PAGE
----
ScotCHEM is a strategic partnership between Scotland’s research-intensive university chemistry departments. ScotCHEM seeks to advance the study of Chemistry in Scotland. We do this by helping our members to collaborate. Together we offer world-class depth and breadth in Chemistry. ScotCHEM optimizes access to opportunities and facilities for the benefit of all.
We aim to offer our researchers an excellent training environment. To this end, our members will begin to share taught modules for PhD students. This will allow us to offer a greater range of topics, at an advanced level, to more students.
In session 2017/18, we will begin our pilot program. The modules will be available to all PhD students at a ScotCHEM school or department. The capacity of some modules may be limited so please register early. These ScotCHEM modules are a supplement to those already available to you. If a module is already available via your home university, then please register via that route.
Modules Shared Online
Each ScotCHEM member offers a portfolio of training opportunities to its graduate students. These usually include advanced undergraduate and specialist postgraduate taught modules. ScotCHEM will offer video recordings of a selected portfolio of these modules online. To access these, register your interest with your local Graduate Studies Coordinator. We provide a list of modules below. A description can be found in our module catalogue.
|ABN1||Interfacial Electrochemistry (5)||Dr Cuesta|
|ABN2||Magnets, Metals and Superconductors (5)||Dr McLaughlin|
|GLA1||Chemistry of the f-block (5)||Dr Price|
|GLA2||Organometallics in Synthesis (5)||Dr France|
|GLA3||Retrosynthesis (5)||Dr Prunet|
|GLA4||Electrochemistry for a Sustainable Future (5)||Dr Symes|
|GLA5||Surface Structure & Spectroscopy (5)||Prof Kadodwala|
|GLA6||Dynamics of Molecular Clusters and Fluids (5)||Prof Wynne|
|HWT1||Advanced Physical Instrumentation Techniques (5)||Dr Greaves; Dr Nahler|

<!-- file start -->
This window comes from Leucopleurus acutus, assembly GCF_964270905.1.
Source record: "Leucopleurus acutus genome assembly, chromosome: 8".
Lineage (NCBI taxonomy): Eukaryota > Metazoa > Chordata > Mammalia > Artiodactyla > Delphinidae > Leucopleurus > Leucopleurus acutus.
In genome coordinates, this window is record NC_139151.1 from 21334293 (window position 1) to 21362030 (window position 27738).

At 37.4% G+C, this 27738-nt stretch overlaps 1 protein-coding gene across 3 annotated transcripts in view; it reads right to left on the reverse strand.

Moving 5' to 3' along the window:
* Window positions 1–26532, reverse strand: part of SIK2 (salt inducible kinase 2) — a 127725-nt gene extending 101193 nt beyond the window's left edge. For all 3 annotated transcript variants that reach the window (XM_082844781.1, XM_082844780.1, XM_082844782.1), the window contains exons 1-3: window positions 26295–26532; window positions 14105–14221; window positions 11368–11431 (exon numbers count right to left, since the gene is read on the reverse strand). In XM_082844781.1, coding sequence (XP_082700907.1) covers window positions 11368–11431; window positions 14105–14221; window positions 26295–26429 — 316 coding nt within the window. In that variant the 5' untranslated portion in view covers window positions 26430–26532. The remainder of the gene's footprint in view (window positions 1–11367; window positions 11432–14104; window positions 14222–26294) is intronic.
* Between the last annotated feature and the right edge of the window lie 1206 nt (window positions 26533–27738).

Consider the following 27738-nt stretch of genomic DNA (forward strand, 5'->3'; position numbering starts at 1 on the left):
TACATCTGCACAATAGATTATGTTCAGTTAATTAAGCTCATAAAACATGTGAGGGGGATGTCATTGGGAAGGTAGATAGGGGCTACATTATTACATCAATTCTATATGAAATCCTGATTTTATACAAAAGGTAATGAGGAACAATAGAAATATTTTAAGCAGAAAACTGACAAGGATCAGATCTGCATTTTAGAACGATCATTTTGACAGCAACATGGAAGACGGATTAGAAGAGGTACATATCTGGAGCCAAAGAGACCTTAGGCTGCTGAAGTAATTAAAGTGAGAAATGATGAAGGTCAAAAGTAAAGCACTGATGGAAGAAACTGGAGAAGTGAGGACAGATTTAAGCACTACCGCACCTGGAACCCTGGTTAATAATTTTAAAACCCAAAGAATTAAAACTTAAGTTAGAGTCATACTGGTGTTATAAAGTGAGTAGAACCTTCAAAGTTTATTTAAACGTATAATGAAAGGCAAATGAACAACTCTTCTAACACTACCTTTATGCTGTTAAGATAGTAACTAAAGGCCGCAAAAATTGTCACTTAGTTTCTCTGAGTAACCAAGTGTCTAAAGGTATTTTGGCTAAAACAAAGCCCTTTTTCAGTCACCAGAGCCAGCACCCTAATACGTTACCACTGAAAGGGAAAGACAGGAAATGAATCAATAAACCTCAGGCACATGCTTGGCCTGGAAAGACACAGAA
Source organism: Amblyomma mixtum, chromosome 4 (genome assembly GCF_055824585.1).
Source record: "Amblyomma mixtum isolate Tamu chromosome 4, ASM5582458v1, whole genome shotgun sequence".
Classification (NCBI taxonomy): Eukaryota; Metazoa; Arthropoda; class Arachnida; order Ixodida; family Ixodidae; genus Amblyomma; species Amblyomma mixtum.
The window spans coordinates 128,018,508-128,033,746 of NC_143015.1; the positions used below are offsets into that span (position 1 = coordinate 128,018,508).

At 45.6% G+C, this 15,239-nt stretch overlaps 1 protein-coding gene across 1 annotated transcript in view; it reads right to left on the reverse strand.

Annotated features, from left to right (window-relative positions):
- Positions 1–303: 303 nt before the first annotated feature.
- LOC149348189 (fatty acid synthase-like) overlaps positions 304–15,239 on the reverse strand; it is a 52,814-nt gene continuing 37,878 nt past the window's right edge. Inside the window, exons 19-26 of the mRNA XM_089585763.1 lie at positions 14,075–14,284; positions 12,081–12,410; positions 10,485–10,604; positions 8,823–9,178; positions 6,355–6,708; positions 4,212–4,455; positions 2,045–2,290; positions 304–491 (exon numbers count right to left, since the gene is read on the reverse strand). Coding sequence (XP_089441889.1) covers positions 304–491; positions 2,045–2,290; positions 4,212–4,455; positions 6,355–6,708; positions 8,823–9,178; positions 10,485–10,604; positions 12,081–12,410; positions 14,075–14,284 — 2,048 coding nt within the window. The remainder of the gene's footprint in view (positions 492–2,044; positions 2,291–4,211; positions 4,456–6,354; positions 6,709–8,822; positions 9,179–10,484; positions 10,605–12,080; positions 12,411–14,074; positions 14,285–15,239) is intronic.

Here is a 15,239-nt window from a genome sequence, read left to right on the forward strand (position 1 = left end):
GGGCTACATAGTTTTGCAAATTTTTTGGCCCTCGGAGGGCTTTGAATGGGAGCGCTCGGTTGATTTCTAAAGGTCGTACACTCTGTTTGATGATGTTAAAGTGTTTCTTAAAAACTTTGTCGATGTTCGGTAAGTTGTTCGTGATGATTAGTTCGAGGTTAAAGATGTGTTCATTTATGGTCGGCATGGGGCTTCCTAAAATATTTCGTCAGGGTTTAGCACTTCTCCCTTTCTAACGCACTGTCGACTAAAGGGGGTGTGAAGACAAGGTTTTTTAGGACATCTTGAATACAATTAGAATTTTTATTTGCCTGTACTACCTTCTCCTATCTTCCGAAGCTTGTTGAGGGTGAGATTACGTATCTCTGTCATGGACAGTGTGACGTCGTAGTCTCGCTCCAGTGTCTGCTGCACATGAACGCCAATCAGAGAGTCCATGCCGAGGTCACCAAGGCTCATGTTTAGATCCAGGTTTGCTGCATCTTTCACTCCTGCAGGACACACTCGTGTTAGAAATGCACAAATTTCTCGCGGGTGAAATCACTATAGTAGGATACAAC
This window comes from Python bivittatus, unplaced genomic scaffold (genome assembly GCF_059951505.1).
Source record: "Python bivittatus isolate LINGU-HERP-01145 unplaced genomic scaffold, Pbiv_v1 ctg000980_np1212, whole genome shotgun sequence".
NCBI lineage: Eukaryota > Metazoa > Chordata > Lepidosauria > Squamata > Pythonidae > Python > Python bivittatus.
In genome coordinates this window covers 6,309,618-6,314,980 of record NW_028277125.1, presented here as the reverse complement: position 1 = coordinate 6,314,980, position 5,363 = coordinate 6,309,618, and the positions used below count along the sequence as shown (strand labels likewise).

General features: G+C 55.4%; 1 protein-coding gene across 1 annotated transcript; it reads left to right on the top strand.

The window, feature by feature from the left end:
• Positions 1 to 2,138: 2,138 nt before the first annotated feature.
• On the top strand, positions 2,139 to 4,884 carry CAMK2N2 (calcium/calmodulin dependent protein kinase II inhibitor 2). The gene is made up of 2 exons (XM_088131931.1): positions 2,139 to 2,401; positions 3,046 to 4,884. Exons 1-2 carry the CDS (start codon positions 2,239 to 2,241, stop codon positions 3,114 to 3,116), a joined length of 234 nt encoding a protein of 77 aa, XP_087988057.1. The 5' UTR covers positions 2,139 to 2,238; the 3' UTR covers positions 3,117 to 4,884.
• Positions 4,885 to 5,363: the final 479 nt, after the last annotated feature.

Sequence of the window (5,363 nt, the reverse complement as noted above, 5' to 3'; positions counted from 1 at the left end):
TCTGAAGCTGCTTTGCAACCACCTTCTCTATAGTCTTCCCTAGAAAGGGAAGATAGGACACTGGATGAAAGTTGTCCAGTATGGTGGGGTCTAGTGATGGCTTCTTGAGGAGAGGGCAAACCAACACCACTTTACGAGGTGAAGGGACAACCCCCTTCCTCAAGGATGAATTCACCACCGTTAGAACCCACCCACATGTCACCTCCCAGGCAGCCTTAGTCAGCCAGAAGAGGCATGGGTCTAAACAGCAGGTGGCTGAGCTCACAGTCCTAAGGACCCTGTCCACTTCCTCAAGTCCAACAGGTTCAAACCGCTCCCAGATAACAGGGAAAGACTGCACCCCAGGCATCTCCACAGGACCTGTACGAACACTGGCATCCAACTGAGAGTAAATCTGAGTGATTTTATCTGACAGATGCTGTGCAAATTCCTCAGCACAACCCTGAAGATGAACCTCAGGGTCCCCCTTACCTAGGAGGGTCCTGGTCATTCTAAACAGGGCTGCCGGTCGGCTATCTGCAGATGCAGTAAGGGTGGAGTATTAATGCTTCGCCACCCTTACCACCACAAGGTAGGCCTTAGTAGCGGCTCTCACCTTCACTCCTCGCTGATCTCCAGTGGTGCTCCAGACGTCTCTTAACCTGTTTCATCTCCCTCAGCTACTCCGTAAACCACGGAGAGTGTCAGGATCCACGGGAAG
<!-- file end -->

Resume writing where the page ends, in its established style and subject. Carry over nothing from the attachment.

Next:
|EDNSTA1||Computational Chemistry and Modelling – Computational Modelling of Materials (6)||Prof Beuhl et al|
|EDNSTA2||Computational Chemistry and Modelling – Electronic Structure Theory and Classical Simulation Methods. (6)||Prof Beuhl et al|
|EDNSTA3||Computational Chemistry and Modelling –Computer Aided Drug Design (6)||Prof Beuhl et al|
|STA1||Practical computational chemistry (6)||Dr Fruchtl|
|STA2||Advanced NMR problems (6)||Dr Lebl|
|STA3||An introduction to Fortran (6)||Dr van Mourik|
|STA4||Crystallography (6)||Prof Lightfoot|
|STA5||Electron microscopy (6)||Prof Zhou|
|STR1||The ‘Antibiotic Apocalypse’ – what can chemists do about it?
|Prof Colin Suckling|
|STR2||High resolution NMR spectroscopy for small molecules
|Dr John Parkinson|
|STR3||The Practice and Pitfalls of studying Organic Reaction Mechanisms (6)||Dr Marc Reid|
Table 1 List of modules available online through ScotCHEM. Level 5 modules are advanced undergraduate classes and level 6 modules are delivered primarily for postgraduates. Module descriptions and details are available in the module catalogue.
Credits and Assessment
Assessment and the award of credit are not automatic for these modules. Indeed, some of our members do not operate a credit system for postgraduates. If you wish to receive credit you should register your interest by the session deadline (below). We may be able to make arrangements, which fulfil your local credit requirements.
Session 1 deadline: Friday 13th October 2017
Session 2 deadline: Monday 8th January 2017
We provide these modules to aid and encourage, your development as researchers. The point is not simply to amass credits. Rather we aim to broaden your view of science and equip you with the tools needed to do excellent research. If the award of credit is not important, you can “audit” the module. “Audit”, meaning to take part without undergoing an assessment or receiving credit. If you do not need credit, you can register for the modules at any time.
Managing your workload
Starting a PhD can be overwhelming, for the first time you are responsible for managing your own time. There will be many new things to learn. Each student’s experience is unique, so comparison with your peers may not be helpful. For these reasons, it is important to consider carefully your training requirements. You should decide what to do based on the guidance provided by your local School or Department. It is important to discuss your plans with your supervisor.
You can access module content, including lecture recordings, via the ScotCHEM Moodle. You can find full details on accessing the ScotCHEM Moodle at www.scotchem.ac.uk/moodle/
If you have any questions, comments or suggestions then please contact email@example.com.
Graduate Studies Coordinators